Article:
Stars Over Yellowstone
Dates: 06/22/2012 - 08/18/2012 update info
Time: 9:00:00 PM - 11:45:00 AM
Event Cost: varies
Venue: Madison Ampitheater in Yellowstone National Park,WY
Contact: Southwest Montana Astronomical Society
The dates are set for our 15th year of Stars Over Yellowstone Summer 2012.
Put these dates on your calendar and come join us for the fun.
- June 22 & 23
- July 20 & 21
- Aug. 17 & 18
For over 15 years the Southwest Montana Astronomical Society, along with the National Parks Service and the Museum of the Rockies, have hosted a star-party under the dark-skies of Yellowstone National Park. Astronomy club members come down from Bozeman, as well as other astronomers from Montana and Idaho, to descend on the Madison campground for a weekend of star-gazing.
We are always happy to have traveling astronomers to join us for the star party, so bring your scopes.
Set up scopes around 9:00, observing when it gets dark. We'll be at the Hundred Acre Park off of Oak Street again this year.
STARS OVER YELLOWSTONE 2012 Dates:
2012 marks our 15th year of going to Yellowstone National Park for public outreach events, which include speakers and star parties on the Friday and Saturday evenings, and solar viewing and Sun presentation at Old Faithful on Saturday afternoon.
Dates set for SOY Summer 2012, our 15th year.
June 22 & 23 - Speaker: Jim Manning - Director Astronomical Society of the Pacific.
6/22: Cosmic Update 2012 - what's up, what's new, what's hot in the big wide universe and our exploration of it.
6/23: Did Mars Start Out like Yellowstone? - a look at our search for life elsewhere, and how Mars may have started out like Yellowstone as a possible source of life .
July 20 & 21 - Speakers: Michelle and Shane Larson - Utah State University
7/20: One Star, Two Star, Red Star, Blue Star: An exploration of how astronomers classify different stars, by Michelle B. Larson, PhD, Utah State University
The word STAR appears frequently in everyday language; in children's stories and songs, in newspaper and magazine articles, in the movies and on television, and in everyday conversation. But, what comes to mind when we think STAR? "Balls of gas burning billions of miles away" as described by Pumbaa in Disney's The Lion King? Our own Sun? Taylor Swift? Millions of distant stars have been cataloged by astronomers, bearing names such as dwarf stars, giant stars, hot stars, cool stars, and on and on. In this presentation we will explore a variety of STARS, including a brand new type discovered just in the past year.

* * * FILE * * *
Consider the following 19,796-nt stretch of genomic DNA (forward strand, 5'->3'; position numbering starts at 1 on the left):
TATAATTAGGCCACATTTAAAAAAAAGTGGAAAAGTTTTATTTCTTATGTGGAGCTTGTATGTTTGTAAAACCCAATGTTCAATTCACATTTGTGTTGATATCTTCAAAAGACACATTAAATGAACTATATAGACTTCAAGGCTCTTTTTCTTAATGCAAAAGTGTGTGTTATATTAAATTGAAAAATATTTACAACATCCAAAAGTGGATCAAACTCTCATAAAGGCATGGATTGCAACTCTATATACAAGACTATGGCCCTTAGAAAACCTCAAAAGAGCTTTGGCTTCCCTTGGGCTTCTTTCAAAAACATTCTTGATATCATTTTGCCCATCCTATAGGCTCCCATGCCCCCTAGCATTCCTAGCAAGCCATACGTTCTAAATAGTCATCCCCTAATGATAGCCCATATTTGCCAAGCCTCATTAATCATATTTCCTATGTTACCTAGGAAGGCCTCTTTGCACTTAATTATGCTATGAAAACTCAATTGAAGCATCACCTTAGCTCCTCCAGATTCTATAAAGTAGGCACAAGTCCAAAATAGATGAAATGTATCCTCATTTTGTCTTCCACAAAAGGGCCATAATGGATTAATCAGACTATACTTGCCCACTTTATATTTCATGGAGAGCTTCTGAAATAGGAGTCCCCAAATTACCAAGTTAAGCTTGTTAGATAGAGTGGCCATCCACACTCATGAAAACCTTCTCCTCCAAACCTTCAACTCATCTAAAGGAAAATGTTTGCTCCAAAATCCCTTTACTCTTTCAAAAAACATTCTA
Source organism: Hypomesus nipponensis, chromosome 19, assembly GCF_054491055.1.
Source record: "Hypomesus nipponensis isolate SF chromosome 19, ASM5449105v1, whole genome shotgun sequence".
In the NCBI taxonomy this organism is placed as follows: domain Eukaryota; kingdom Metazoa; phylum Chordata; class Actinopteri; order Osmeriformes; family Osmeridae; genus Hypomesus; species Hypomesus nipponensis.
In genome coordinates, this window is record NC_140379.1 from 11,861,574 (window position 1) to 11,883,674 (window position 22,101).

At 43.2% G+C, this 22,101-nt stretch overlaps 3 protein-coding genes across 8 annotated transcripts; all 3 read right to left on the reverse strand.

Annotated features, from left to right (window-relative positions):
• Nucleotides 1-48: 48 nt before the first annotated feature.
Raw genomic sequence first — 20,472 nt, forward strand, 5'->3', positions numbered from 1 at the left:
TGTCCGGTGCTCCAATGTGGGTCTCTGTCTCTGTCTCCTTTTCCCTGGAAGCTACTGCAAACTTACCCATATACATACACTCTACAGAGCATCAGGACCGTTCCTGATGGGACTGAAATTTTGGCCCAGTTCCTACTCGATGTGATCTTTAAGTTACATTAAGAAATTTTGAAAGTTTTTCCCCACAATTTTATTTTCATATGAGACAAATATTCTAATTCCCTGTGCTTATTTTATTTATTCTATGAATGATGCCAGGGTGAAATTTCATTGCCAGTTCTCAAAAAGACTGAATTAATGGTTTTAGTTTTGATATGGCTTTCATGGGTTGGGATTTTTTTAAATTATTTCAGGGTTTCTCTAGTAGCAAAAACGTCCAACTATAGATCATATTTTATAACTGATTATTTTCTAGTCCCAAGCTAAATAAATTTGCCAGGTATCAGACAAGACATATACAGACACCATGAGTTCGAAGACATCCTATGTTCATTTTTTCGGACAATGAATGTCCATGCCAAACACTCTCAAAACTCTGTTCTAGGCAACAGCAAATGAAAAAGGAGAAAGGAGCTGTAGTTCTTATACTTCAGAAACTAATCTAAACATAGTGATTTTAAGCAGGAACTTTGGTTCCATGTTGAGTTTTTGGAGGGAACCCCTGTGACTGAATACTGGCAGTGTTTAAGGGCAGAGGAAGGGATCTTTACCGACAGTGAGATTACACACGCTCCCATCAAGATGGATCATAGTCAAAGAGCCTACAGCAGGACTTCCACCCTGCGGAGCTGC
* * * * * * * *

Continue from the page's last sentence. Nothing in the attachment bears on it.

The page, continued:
7/21: FROM THE BIG BANG TO OLD FAITHFUL: The Cosmic biography of atoms, by Shane L. Larson, Department of Physics, Utah State University
Everything we see around us is composed of the same fundamental building blocks - the 92 naturally occurring chemical elements. The most abundant element in the Cosmos is hydrogen, most of which was synthesized in the Big Bang. But where did all the atoms we see around us come from? How did the original hydrogen in the Universe evolve and mutate into carbon and calcium and iron and gold and all the other elements that we can easily find by breaking open rocks and other common Earthly objects? The answer is intimately tied to the lives of the stars. They are born out of loose nebular gas and dust, burn their hydrogen fuel into heavier more complex elements, and ultimately explode in one of the most devastating cosmic events known - a supernova - dispersing the elements out into the Cosmos.
In this talk, we'll consider the biography of an atom, from the Big Bang to Yellowstone National Park, and explore how the evolution and changes of a single atom can be traced and followed in the lives and deaths of stars. We can trace the lives of the stars through what can easily be seen with small telescopes and binoculars, and will navigate our way through the night sky to visit nebulae, star clusters, binary stars, and supernova remnants to tell our tale.
Aug. 17 & 18 - Speaker: SPOT program from Montana State University
8/17: "Sun-Earth Connection" - The Sun and the Earth are intimately linked. Discover what scientists have learned about how changes on the Sun trigger events on Earth and how this impacts human exploration of space.
8/18: "Roadside Geology of the Solar System" - We can learn about how the Earth formed and the forces that change the face of the Earth today by studying the planets of our solar system. Compare what we see here on Earth to the volcanoes on Venus and Mars and the active moons of Jupiter and Saturn in Roadside Geology of the Solar System.
- Guest speaker at the Madison Amphitheater (approximately 9:00 or 9:30 p.m., check with the park website for exact times).
- Star-party directly following speaker (approximately 10:00 p.m.).
- Solar-gazing at Old Faithful - 2:00 through 5:00 p.m.
- Guest speaker at the Madison Amphitheater.
- Star-party directly following speaker.